The main form of transport for travel, freight and supplies is by road. The country has 24Ã‚Â 000Ã‚Â km of roads, of which about 1Ã‚Â 000 are asphalted. The network consists of 5Ã‚Â 400Ã‚Â km of national roads, 4Ã‚Â 000Ã‚Â km of regional roads and 15 000Ã‚Â km of tracks. Like most countries in Central Africa, the CAR has abundant water and is crossed by tributaries of the Congo river, providing many potentially navigable waterways within its borders. There is only one international airport in the country, through which almost 90% of traffic passes. The other three airports have paved runways in a poor state of repair. Efforts have been made to promote the development of infrastructure, with various major public works having begun in 2010. The AfDB, the World Bank and the EU, through the Transport-Transit Facilitation Programme for the CEMAC, support a transport development policy based on three primary objectives: opening up access to import and export ports for raw materials and manufactured goods;Ã‚Â diversifying access routes; and making development hubs viable and interconnected. One-fifth of the work planned for this programme was carried out in 2010. In December 2010, the AfDB agreed to a study on the plans to build a road between Ouesso in the Republic of Congo, Bangui in the CAR and NÃ¢â‚¬â„¢Djamena in Chad and the plans for river transport on the Congo River and two of its tributaries, the Ubangi and the Sangha.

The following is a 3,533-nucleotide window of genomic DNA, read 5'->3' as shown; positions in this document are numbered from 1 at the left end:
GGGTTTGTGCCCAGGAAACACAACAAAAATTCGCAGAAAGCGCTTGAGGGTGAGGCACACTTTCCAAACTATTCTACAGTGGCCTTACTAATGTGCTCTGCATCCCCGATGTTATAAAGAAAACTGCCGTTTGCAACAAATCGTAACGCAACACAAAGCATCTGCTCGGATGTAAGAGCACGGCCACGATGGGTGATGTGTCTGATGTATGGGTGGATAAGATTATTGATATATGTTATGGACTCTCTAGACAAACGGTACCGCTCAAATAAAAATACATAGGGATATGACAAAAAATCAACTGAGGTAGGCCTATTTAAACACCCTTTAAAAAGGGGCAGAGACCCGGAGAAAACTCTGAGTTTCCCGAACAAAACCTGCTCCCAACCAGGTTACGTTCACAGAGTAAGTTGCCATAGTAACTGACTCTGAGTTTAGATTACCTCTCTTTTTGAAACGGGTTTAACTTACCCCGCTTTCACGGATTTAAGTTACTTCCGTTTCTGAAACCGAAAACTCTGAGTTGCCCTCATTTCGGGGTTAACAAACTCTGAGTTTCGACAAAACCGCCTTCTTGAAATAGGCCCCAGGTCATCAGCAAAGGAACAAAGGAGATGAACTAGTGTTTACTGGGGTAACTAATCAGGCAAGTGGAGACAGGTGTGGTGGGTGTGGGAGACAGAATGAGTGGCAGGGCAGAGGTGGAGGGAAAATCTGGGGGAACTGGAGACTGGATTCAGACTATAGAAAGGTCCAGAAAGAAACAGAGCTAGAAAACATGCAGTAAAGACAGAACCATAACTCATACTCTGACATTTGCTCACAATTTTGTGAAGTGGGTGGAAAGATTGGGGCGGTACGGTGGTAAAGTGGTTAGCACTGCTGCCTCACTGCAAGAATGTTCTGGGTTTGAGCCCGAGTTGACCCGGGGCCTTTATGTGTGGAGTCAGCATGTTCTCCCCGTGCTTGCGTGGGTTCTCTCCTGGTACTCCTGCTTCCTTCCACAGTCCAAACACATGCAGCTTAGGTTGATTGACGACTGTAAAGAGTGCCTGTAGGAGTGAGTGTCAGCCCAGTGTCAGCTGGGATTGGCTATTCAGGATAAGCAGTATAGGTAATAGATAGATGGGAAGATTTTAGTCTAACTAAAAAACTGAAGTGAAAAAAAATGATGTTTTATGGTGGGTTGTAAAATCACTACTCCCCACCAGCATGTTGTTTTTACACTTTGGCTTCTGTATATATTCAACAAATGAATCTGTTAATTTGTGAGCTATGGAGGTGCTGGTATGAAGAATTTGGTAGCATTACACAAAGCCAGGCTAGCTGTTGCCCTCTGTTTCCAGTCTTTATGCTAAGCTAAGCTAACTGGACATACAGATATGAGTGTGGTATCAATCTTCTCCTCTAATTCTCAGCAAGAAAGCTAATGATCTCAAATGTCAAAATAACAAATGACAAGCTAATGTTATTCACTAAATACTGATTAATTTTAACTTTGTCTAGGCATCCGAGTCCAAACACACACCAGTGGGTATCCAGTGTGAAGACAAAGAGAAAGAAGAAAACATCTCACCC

The energy situation in the CAR remains very precarious. Barely 4% of the population had access to electricity in 2010 (15% in Bangui and 1% in smaller towns). In rural areas, where most poor people live, access to electricity is almost non-existent. This precariousness exists despite reforms that have been undertaken, most notably the adoption in 2004 of a national energy policy framework aimed at reducing poverty between 2005 and 2010. The authorities liberalised the sector by publishing the electricity code, creating a regulatory body (Arsec) and creating an autonomous agency for rural electricity (Acer) responsible for regulating the sector and implementing government policy on rural electricity. Despite the lack of energy, the country has a fairly dense river system with various sites that have a high potential for hydroelectricity, with outputs of between several hundred kilowatts (KW) and several dozen megawatts (MW). Firewood accounts for 90% of energy consumption, the rest coming from imported oil products and hydroelectric resources, the latter providing barely 4%. Development of the energy sector is in particular held back by a legislative and regulatory framework that is not adapted; the lack of an energy information system; deficiencies in the way the sector is run, especially in Enerca, the company that holds a monopoly on the production and commercialisation of electricity; and limited human and financial resources. The infrastructure consists of:Ã‚Â i)Ã‚Â two hydroelectric power stations (BoaliÃ‚Â 1 and BoaliÃ‚Â 2);Ã‚Â ii)Ã‚Â a hydroelectric dam (BoaliÃ‚Â 3);Ã‚Â iii)Ã‚Â a thermal power station in Bangui;Ã‚Â iv)Ã‚Â two transmission lines connecting Bangui to BoaliÃ‚Â 1 and BoaliÃ‚Â 2; andÃ‚Â v)Ã‚Â a distribution network. The five BoaliÃ‚Â 1 generators and the two other BoaliÃ‚Â 2 generators have a total capacity of around 15Ã‚Â MW. BoaliÃ‚Â 3 still has only two turbines with a total capacity of 10Ã‚Â MW.